Canadians aren't as happy as they used to be — at least according to the 2017 World Happiness Report released Monday.
The Great White North ranked 7th this year — it's the country's lowest ranking since the happiness index began in 2012.
Norway nabbed the top spot out of 155 countries, followed by Denmark (last year's no. 1), Iceland, Switzerland and Finland. The United States fell to 14th place, continuing its slide down the list in recent years.
Canada took a tumble this year; it usually takes the 5th or 6th spot. Its overall score has also been falling over recent years.
The list assesses economic, health and polling data compiled by economists, which are averaged over three years from 2014 to 2016.
Canada scored 7. 316 in the latest report, compared to the 7.404 it earned last year, and 7.427 in 2015.
The UN report was released to coincide with the International Day of Happiness, and experts say it shouldn't be taken lightly. This year, the conclusion underlines how money doesn't necessarily equal happiness.
"It's the human things that matter. If the riches make it harder to have frequent and trustworthy relationships between people, is it worth it?'' asked John Helliwell, the lead author of the report and an economist at the University of British Columbia.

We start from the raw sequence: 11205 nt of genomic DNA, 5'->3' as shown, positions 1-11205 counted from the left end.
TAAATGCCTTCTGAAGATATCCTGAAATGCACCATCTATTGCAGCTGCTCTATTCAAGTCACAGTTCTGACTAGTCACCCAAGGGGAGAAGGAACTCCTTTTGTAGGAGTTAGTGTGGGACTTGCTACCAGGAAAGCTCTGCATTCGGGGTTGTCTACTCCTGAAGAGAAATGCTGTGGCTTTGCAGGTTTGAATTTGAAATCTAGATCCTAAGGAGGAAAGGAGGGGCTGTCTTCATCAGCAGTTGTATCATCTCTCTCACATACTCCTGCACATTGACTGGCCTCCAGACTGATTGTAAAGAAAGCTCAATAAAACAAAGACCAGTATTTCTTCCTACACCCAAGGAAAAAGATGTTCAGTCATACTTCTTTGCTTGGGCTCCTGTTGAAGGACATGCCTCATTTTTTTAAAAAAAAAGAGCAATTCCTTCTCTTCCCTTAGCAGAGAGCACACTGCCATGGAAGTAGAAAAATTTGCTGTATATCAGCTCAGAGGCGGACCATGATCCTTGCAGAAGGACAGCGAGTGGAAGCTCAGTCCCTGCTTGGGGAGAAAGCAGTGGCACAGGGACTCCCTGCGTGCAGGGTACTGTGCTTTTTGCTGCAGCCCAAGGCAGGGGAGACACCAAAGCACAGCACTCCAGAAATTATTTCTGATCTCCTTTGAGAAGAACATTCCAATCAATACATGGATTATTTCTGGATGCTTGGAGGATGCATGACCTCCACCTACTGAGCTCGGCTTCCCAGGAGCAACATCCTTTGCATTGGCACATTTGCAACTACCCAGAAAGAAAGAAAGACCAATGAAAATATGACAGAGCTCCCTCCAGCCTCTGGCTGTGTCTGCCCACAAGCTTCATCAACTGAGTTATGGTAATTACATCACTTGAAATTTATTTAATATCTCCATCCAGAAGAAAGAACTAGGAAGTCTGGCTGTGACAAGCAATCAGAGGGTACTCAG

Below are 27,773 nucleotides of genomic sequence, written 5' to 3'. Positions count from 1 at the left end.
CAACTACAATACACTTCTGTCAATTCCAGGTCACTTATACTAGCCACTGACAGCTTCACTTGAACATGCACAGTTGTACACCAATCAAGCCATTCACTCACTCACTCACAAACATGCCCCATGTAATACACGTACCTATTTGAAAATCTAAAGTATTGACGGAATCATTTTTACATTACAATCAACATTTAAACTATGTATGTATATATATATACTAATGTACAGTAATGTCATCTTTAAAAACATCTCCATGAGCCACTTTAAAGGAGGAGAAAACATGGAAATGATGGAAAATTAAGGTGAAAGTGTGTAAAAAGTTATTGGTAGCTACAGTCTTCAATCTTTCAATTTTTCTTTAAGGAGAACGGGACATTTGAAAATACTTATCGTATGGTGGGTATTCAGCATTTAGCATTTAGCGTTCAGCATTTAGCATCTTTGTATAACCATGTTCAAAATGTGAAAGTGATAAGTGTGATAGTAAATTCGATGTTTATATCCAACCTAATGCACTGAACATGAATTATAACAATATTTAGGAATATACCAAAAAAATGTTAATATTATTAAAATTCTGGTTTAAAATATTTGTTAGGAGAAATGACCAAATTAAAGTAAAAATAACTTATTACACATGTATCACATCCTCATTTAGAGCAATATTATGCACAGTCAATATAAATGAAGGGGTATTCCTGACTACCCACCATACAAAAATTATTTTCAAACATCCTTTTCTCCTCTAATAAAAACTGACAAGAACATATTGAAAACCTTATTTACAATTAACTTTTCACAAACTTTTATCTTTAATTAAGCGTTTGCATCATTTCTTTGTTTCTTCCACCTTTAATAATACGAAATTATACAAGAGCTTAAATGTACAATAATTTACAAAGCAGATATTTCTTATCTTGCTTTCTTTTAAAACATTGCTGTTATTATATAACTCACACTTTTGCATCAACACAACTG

What Norway is doing right
Qualities such as "caring, freedom, generosity, honesty, health, income and good governance," keep Norwegians happy, despite the country's struggle amid falling oil prices, the report read.
"By choosing to produce its oil slowly, and investing the proceeds for the future rather than spending them in the present, Norway has insulated itself from the boom and bust cycle of many other resource-rich economies."
Perhaps that's something Canada hasn't mastered to the same degree, yet.
The report highlights the top 10 countries all rank highly in aspects of "income, healthy life expectancy, having someone to count on in times of trouble, generosity, freedom and trust."
Least happy countries
Money still matters, though. The least happiest countries in the world often suffer from deep economic troubles.
The report highlights that many African countries suffer from a "happiness deficit," and Central African Republic is last on the list. Other countries with unrest and war, such as Syria, also rank at the bottom.
With files from The Associated Press
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